Sunday, 2 October 2011

Dave Sim: Cerebus, Spirituality and Sexism.

Looking at the first few issues from 1977 it's hard to believe what 'Cerebus the Aardvark' became...
Initially conceived as a parody of the popular 'Conan the Barbarian' comics that had recently been published, with a heavy influence from Steve Gerber's 'Howard the Duck' strip, the early stories are an energetic, if scrappy, affair.
However it didn't take long for Dave Sim, the creator of the series, to see the potential scope of this new world he had created and expand upon it.
With the second story arc, 'High Society', Sim took his cast of characters and moved them to the city state of Palnu where Cerebus, a hard-drinking, combative Aardvark finds himself dragged into the corridors of power. Sim realised he could address any theme he wished to in this book and went on to explore religion, finance, sexuality, war and creativity across the later volumes of the series.
'Cerebus the Aardvark' was a huge success and sales on the book were phenomenally high, particularly given the fact that Sim self-published as well as creating the book single-handed.
By 1984 Sim found himself struggling to keep up the book's monthly schedule and recruited Gerhard, a fellow Canadian artist, to produce the backgrounds of the script, allowing Sim to focus on the highly-detailed character work that had become synonymous with the strip.
Another reason for Sim's need for help was a vow he had made in 1979.
'Cerebus' was going to be 300 issues long...
To be fair on Sim he had made this declaration after being hospitalised following ten days of prolonged LSD usage and could have backed down later without any major outcry.
Sim's steely determination to see this through and stand by his rights and obligations as a creator would crop up again throughout his career...
When the first collection of Cerebus stories were collected into a single volume Sim first made them available directly from himself via mail order. This upset many of the comic stores who had supported 'Cerebus' as a title but Sim was unapologetic.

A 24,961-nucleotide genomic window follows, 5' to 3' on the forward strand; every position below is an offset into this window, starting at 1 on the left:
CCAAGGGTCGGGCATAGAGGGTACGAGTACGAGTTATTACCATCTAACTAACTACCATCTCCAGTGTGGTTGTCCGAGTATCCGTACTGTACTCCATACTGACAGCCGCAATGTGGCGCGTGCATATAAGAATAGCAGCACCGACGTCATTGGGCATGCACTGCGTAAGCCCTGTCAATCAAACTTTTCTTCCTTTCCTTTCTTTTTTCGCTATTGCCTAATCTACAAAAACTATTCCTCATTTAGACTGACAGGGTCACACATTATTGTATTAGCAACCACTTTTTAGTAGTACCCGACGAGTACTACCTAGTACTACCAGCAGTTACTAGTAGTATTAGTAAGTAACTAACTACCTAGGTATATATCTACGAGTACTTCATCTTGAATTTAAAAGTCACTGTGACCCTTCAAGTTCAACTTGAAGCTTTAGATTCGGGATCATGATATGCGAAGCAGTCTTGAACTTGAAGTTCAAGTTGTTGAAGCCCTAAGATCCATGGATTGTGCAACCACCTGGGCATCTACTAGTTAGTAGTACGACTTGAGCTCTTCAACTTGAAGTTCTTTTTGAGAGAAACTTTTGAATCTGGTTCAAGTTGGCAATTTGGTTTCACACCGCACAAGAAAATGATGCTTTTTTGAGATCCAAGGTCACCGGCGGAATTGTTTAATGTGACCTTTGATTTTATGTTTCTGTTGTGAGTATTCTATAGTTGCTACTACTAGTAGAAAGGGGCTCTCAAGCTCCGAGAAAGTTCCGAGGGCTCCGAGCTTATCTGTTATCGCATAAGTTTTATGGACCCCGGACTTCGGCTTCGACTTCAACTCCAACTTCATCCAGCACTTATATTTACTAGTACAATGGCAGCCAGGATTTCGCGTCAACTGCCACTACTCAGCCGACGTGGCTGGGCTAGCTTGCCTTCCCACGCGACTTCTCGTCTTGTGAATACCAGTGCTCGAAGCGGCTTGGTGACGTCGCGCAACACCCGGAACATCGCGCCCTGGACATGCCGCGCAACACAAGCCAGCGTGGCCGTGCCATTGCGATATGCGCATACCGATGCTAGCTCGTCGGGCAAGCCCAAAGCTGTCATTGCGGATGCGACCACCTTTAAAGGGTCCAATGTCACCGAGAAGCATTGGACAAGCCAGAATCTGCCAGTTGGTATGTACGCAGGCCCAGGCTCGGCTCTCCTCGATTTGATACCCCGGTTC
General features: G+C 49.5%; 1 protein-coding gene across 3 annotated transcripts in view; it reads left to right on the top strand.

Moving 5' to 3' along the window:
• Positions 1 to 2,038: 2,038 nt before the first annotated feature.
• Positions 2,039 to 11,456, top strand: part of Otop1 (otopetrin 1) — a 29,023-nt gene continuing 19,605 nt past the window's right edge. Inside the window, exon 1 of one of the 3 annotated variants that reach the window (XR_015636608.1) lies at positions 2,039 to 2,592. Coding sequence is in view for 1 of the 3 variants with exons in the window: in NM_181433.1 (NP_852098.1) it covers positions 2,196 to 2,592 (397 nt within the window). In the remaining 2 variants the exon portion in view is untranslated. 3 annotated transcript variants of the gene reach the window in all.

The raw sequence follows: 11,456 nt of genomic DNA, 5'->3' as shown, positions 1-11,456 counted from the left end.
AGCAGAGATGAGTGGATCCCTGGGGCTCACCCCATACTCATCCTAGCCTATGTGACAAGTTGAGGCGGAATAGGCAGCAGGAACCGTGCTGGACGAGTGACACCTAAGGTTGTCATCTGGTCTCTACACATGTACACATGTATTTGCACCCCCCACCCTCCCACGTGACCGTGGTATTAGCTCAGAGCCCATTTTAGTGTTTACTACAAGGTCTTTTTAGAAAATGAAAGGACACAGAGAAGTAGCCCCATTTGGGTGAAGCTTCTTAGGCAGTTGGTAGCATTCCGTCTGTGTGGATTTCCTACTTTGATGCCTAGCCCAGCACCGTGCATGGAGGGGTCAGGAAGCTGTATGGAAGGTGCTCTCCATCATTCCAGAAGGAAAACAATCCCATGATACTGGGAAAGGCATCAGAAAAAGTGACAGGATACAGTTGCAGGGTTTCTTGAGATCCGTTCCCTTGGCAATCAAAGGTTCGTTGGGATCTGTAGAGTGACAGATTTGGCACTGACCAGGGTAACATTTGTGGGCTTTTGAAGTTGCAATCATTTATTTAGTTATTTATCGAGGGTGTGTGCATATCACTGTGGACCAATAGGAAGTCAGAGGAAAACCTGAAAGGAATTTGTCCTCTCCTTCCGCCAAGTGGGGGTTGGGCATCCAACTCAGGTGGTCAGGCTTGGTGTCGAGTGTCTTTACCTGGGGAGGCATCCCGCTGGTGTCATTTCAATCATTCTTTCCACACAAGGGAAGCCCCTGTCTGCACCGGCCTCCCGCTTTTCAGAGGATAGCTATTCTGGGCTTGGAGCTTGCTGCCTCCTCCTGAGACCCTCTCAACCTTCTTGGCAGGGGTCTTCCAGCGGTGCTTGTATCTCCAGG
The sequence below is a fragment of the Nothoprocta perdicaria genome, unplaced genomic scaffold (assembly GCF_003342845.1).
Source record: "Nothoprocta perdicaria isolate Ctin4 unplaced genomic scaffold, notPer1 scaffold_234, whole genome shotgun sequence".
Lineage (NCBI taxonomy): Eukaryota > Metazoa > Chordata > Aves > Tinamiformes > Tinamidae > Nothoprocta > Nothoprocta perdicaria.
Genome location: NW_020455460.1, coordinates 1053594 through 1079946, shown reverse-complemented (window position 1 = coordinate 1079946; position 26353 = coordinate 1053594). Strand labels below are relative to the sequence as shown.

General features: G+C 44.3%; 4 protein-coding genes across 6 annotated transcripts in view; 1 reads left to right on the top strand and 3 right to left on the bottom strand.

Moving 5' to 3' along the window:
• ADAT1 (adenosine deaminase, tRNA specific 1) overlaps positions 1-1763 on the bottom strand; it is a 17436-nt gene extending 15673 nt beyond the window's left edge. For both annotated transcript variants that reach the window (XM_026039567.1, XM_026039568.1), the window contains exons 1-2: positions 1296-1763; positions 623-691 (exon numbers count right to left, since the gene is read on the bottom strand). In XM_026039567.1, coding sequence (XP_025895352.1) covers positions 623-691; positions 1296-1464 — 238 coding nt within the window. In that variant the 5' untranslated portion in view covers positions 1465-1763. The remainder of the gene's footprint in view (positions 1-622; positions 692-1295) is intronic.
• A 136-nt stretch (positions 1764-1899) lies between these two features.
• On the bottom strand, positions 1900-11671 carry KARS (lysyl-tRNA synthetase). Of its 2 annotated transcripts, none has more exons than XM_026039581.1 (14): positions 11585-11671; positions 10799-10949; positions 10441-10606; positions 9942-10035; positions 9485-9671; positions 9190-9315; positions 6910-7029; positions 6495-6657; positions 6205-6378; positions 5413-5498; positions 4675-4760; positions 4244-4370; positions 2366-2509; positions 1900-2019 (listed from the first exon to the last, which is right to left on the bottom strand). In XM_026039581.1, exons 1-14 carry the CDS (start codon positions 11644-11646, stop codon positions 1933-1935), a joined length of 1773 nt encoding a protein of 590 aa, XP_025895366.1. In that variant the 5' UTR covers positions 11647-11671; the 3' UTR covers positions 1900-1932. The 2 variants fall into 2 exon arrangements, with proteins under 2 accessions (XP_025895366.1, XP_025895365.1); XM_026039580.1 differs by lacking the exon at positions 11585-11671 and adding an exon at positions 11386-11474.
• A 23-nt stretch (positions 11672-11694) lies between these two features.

It was estimated that he made up to $150,000 by this decision so it's unlikely he lost a lot of sleep...
However, it was later in the life of the series that things really began to get interesting.
While researching the various religions of the world to create the beliefs of the 'Pigt' and 'Cirinist' sects that are in the story Sim began to develop his own system of spirituality that borrowed from Christianity, Judaism and Islam. His practices included fasting, celibacy, prayer and the giving of alms and considered the holy books of all these religions to be equally valid as the word of God.
As it went on 'Cerebus' shaped Sim as much as Sim shaped 'Cerebus'.
He wanted to discuss religion in the book so he did the research and made Cerebus the Pope.
He wanted to discuss politics so Cerebus became Prime Minister.
He wanted to discuss the life of a writer so he introduced Oscar Wilde as a character.
He wanted to write gags for Groucho Marx so he 'cast' him as Lord Julius, the ruler of Palnu.
And then he wanted to discuss feminism and gender roles...
So, he created a character called 'Viktor Davis' who outlined what Sim had come to believe were the position of men and women when it came to creativity.
'Davis' explained that men were 'lights' who tended to produce while women were 'voids' who tended to absorb.
Many were alarmed by this language but felt it was appropriate for an author to give his characters opinions that may upset people but may not represent the views of the author himself.
However, Sim went on to support the theories that 'Davis' had put forward in an editorial under his own name where he elaborated on the ideas and explained that his work didn't get sufficient coverage or respect because of a 'Marxist/feminist/homosexualist axis'.
This caused a major storm in the comics world and a lengthy debate followed.
Another creator, Jeff Smith, got caught up in the furore and had a heated exchange with Sim that ended up with Sim accusing Smith of being dominated by his wife and challenging him to a boxing match.
Smith declined...
The sales on 'Cerebus' dropped later in the series as Sim pursued his various agendas but he remained determined to stick to his 300 issue target.
He left orders that if he died Gerhard was to complete as many issues as he wanted with just backgrounds and then, if necessary, the remaining issues up to 300 to be published as blank pages...
In March 2004 Sim published 'Cerebus the Aardvark' #300.
It was the culmination of 27 years and 6,000 pages of work.
Sim has described it as 'the longest sustained narrative in human history', has made arrangements for it to enter the public domain upon his death and while he is alive there is an open invitation for other creators to use his characters in their own work.
Few people take him up on the offer...

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